Learning the basics of blockchain

What is the scope for blockchain technologies?

“There is technology becoming available … I don’t claim to be an expert on it but the most obvious technology is blockchain” boasted Chancellor Philip Hammond at the Conservative Party Conference, when discussing the Irish border challenges of Brexit.

What problems can blockchain tackle?

Now, I also do not claim to be an expert in blockchain technology, but from what I understand, I did not think blockchain technology was going to help solve the Brexit Irish border issue. Nevertheless, what this revealed to me was that I was poorly informed as to what blockchain technology truly represented beyond the hype of cryptocurrency, and what problems blockchain technology was reasonably equipped to tackle. Certainly, within healthcare, reports often appear stating that medical records or genetic test results will be “put on the blockchain”, but what this actually represents remained rather opaque to me.

Figure 1: My prior understanding of blockchain technology (source)

Training in blockchain fundamentals

To up-skill myself — and help determine whether the hype associated with blockchain technology is justified — I enrolled on Coursera’s blockchain foundations course, created by ConsenSys Academy.

Having recently completed the course, I certainly feel better informed regarding blockchain technology and can now sensibly engage in discussion regarding its implementation, beyond the superficial knowledge I have regarding Bitcoin and Ethereum. The course does a good job at outlining the basic concepts of what a blockchain is, how and why it was created, provides an overview of the technical components underpinning the technology and, most importantly for me, provides a framework to establish whether or not a blockchain technology should be considered as a possible solution, for a given challenge.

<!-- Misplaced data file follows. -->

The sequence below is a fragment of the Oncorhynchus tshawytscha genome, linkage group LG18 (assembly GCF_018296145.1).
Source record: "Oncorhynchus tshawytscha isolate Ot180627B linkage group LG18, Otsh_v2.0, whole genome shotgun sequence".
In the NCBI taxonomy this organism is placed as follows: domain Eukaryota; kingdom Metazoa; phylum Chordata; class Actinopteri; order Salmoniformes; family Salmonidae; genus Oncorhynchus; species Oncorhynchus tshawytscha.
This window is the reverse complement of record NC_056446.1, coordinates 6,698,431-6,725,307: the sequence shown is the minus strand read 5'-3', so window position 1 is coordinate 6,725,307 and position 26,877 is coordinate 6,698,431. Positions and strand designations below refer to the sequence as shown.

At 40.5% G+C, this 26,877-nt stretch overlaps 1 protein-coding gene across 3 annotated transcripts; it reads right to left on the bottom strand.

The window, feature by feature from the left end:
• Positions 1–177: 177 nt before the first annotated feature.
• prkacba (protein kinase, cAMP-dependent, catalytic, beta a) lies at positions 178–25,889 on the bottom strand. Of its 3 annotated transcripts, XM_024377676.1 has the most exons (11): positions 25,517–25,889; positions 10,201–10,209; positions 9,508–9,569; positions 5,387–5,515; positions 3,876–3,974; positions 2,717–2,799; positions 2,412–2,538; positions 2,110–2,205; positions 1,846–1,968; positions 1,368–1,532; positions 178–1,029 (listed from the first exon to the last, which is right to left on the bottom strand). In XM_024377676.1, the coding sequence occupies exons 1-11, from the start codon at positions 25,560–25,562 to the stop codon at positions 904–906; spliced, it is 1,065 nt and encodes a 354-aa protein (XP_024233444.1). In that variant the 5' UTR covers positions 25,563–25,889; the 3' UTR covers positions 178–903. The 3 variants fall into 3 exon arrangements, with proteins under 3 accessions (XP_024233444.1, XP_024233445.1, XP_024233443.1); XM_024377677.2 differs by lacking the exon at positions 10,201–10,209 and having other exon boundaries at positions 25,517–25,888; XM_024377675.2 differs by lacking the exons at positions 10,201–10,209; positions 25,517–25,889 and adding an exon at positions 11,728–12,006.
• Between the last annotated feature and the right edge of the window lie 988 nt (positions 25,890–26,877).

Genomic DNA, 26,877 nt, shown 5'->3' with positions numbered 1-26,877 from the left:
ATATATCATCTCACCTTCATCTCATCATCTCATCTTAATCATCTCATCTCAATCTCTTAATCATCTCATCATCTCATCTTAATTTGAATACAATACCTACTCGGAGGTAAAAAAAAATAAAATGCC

Summarising blockchain utility

The first thing to appreciate is that a blockchain is only useful when a database is required. Furthermore, blockchains really only have an advantage over traditional databases when multiple users require “write” access to that database, and those users are either unknown, untrusted or in possession of conflicting interests. Even then, databases can accommodate these scenarios, typically through a trusted 3rd party. But when such an entity cannot be relied upon, a blockchain solution might be a possible option.

Figure 2: Framework outlined by Coursera

If a blockchain solution is required, there are a range of additional considerations that need to be addressed to determine whether a public or private blockchain is most suitable. Jeremy Millar, Chief of Staff at ConsenSys, has outlined an approach for this here.


Whilst the content of the course might not stimulate blockchain aficionados, it provided the necessary foundations to appreciate how blockchain technology can be applied and what limitations are currently present.

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